Appeal, No. 150, Jan. T., 1949, from judgment of Court of Common Pleas No. 5 of Philadelphia County, Sept. T., 1947, No. 2413, in case of Carrie Davenport, Trustee ad litem for herself and for Bruce Davenport et al v. The Pennsylvania Railroad Company. Judgment affirmed.
Owen B. Rhoads, with him F. Hastings Griffin, Jr., and Barnes, Dechert, Price & Myers, for appellant.
Richardson Dilworth, with him James A. Sutton, Aaron M. Fine and Paxson, Kalish, Dilworth & Green, for appellee.
Before Maxey, C.j., Drew, Linn, Stern, Stearne and Jones, JJ.
OPINION BY MR. JUSTICE ALLEN M. STEARNE
This is an appeal from the refusal of defendant's motion for judgment n. o. v. in an action for wrongful death.
Viewed in the light most favorable to the plaintiff, the facts are recited in the opinion of Judge LEVINTHAL in the court below:
"The defendant, Pennsylvania Railroad Company, owned a siding constructed on a coal trestle on premises owned by it and leased to J. M. Bruner & Company, a firm engaged in the coal business. The tracks enter the siding from the northeast and straighten out in an eastwest direction approximately 315 feet from the bumper block which is located at the western end of the trestle.
"At the time of the accident there were catwalks on both sides of the tracks on the trestle. Beneath the trestle were bins for various kinds and sizes of coal. The coal was delivered by the defendant railroad company in cars which were moved onto the trestle and spotted (i. e., placed on an appointed or desired spot: Webster's Collegiate Dictionary; supplied) over the hoppers leading to the proper bins.
"The plaintiff's decedent, Davenport, was the yard foreman for the Bruner Company. Part of his duties consisted of directing the train conductor as to the proper places at which to spot the loaded cars. It was customary for Davenport to go up to the north catwalk of the trestle, where he would join the conductor and give him instructions which the conductor passed on to the switching crew. These operations were usually conducted from the north catwalk because from there the whole length of the train could be observed, and from there the proper alignment of the car hoppers and bin hoppers could best be made. The only way to get from the yard to the north catwalk was by means of a stairway that led from the yard to the south catwalk, then across the tracks to the north catwalk. The crossing had to be made in front of the bumper block since there was no way of passage behind it. In crossing the tracks one could walk directly over them or one might climb up and over the narrow end-sill of a coal car.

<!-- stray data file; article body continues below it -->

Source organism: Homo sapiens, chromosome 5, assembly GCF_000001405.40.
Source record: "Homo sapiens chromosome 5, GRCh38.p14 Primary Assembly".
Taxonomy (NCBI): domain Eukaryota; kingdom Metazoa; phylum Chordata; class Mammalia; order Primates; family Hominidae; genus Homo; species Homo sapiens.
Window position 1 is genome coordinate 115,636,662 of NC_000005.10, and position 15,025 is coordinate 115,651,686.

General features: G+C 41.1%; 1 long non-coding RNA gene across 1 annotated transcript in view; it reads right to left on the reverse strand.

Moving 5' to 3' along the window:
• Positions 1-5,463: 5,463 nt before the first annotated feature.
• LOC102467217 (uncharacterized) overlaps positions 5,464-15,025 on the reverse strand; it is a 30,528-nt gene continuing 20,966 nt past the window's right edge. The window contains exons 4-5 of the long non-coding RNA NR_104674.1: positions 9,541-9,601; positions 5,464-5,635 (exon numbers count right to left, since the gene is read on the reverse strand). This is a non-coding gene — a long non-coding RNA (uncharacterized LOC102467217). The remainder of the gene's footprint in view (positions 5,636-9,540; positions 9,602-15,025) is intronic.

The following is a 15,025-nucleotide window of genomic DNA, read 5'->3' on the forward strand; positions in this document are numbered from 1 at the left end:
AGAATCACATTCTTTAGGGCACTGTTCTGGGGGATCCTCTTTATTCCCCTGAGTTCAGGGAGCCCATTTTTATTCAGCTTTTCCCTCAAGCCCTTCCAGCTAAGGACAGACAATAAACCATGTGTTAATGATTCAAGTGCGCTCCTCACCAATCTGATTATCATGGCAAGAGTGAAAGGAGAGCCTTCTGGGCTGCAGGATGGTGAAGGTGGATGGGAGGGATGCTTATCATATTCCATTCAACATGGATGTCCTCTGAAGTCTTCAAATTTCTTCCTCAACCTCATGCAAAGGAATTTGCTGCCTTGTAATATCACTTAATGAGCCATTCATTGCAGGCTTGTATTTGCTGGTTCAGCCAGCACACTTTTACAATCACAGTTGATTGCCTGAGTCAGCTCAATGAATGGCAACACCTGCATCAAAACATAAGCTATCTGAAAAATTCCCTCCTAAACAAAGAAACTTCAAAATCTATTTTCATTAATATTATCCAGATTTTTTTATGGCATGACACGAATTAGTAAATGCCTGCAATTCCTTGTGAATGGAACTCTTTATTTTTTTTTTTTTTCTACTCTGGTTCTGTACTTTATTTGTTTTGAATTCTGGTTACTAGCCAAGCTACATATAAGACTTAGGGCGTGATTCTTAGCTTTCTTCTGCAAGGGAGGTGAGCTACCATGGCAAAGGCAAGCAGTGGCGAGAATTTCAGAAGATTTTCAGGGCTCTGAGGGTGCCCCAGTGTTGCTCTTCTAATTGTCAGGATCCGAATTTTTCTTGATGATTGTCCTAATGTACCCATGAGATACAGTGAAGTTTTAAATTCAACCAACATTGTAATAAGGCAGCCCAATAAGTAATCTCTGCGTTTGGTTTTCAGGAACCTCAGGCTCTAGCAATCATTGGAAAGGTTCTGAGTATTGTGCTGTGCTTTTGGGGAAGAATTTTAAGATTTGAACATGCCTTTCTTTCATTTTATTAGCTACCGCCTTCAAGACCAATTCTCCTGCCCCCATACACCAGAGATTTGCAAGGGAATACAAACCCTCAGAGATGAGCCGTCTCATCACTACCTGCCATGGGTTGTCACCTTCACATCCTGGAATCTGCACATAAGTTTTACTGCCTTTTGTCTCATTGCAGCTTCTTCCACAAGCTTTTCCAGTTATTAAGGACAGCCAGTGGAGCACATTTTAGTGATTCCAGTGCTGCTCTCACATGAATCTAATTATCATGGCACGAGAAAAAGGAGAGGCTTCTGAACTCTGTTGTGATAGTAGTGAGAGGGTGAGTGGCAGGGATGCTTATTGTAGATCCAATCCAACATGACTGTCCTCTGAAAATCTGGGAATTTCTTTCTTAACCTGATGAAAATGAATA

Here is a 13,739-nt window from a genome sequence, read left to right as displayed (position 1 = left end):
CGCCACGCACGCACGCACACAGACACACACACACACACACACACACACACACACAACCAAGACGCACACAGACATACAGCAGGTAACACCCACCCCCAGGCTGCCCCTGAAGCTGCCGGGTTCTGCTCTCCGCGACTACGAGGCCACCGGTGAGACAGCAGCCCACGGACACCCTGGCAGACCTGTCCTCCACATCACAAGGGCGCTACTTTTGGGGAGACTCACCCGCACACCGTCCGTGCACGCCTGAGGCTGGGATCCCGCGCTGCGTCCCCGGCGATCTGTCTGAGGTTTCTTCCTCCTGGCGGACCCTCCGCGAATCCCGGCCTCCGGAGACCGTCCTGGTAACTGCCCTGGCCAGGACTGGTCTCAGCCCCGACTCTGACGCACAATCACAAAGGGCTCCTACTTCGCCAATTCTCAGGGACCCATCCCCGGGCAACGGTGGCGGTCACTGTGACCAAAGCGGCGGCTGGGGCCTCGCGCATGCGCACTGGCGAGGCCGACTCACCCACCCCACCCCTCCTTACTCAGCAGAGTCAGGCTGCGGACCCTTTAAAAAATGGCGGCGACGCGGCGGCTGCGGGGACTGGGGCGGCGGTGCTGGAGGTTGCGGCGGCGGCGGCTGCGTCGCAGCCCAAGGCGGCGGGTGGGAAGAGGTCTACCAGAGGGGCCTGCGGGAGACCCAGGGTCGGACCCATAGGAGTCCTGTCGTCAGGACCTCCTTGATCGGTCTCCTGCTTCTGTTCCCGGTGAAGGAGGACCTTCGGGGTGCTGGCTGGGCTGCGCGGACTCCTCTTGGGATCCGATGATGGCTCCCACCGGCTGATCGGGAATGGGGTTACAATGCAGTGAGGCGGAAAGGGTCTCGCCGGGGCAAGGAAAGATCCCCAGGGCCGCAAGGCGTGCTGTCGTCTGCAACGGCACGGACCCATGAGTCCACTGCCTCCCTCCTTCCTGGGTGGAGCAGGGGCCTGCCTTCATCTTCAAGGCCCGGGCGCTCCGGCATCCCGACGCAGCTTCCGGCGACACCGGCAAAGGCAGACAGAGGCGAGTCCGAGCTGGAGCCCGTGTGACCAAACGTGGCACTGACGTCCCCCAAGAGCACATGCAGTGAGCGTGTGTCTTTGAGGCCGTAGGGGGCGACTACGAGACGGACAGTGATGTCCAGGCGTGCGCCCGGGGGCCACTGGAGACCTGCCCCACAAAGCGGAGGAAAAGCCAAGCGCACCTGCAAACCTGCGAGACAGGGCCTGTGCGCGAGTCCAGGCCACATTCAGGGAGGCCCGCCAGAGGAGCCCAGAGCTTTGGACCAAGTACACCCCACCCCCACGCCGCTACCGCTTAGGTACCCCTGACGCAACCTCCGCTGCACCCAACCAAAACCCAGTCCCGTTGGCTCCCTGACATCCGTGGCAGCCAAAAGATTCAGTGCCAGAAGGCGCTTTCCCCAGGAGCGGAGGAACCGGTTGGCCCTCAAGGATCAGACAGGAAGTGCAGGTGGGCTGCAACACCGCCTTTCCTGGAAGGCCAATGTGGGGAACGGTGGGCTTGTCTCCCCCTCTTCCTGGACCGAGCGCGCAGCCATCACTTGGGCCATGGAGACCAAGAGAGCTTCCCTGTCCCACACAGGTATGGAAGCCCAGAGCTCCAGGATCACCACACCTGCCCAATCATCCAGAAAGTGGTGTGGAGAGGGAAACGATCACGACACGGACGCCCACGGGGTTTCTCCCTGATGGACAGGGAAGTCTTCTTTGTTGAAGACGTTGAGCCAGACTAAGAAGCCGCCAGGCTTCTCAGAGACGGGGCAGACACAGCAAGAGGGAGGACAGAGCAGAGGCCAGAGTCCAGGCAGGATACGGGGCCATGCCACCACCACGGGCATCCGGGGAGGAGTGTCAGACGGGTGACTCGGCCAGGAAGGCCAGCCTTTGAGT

"... (There) were three coal cars standing on the trestle. The car nearest the bumper block was loaded with pea coal and was a distance of three or four feet from the bumper block. To the east of the loaded car, and coupled to it, was an empty car, and about half a car length beyond the end of that empty car was another empty one. A shifting engine with six empty cars attached to it came onto the siding. The conductor in charge of the train walked along the north catwalk and conversed with Davenport who was in the coal yard below. Davenport asked the conductor what he had coming in, and the conductor told him he had nothing coming in, but was going to take the two empties out and pull the loaded car up into position. Davenport then said, 'I'll be right ...